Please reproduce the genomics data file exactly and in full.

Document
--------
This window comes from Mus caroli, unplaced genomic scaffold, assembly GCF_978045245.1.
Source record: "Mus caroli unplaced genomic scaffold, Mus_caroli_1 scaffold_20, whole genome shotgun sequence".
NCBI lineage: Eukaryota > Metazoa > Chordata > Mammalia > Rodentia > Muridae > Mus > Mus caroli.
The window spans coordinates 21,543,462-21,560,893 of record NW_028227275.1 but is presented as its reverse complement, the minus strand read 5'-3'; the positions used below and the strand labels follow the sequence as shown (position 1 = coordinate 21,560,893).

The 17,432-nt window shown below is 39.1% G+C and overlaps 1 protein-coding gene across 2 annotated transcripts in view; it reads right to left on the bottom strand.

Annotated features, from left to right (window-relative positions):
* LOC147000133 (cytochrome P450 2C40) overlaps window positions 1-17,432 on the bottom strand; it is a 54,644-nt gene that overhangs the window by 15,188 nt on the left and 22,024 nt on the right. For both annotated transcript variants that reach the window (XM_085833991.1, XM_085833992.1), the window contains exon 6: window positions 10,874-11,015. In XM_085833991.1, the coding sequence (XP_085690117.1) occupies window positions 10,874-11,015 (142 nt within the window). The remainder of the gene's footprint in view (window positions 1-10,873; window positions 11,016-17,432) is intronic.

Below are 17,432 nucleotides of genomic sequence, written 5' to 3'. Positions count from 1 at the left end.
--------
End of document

This window comes from Mus caroli, unplaced genomic scaffold, assembly GCF_978045245.1.
Source record: "Mus caroli unplaced genomic scaffold, Mus_caroli_1 scaffold_20, whole genome shotgun sequence".
NCBI lineage: Eukaryota > Metazoa > Chordata > Mammalia > Rodentia > Muridae > Mus > Mus caroli.
The window spans coordinates 21,543,462-21,560,893 of record NW_028227275.1 but is presented as its reverse complement, the minus strand read 5'-3'; the positions used below and the strand labels follow the sequence as shown (position 1 = coordinate 21,560,893).

The 17,432-nt window shown below is 39.1% G+C and overlaps 1 protein-coding gene across 2 annotated transcripts in view; it reads right to left on the bottom strand.

Annotated features, from left to right (window-relative positions):
* LOC147000133 (cytochrome P450 2C40) overlaps window positions 1-17,432 on the bottom strand; it is a 54,644-nt gene that overhangs the window by 15,188 nt on the left and 22,024 nt on the right. For both annotated transcript variants that reach the window (XM_085833991.1, XM_085833992.1), the window contains exon 6: window positions 10,874-11,015. In XM_085833991.1, the coding sequence (XP_085690117.1) occupies window positions 10,874-11,015 (142 nt within the window). The remainder of the gene's footprint in view (window positions 1-10,873; window positions 11,016-17,432) is intronic.

Below are 17,432 nucleotides of genomic sequence, written 5' to 3'. Positions count from 1 at the left end.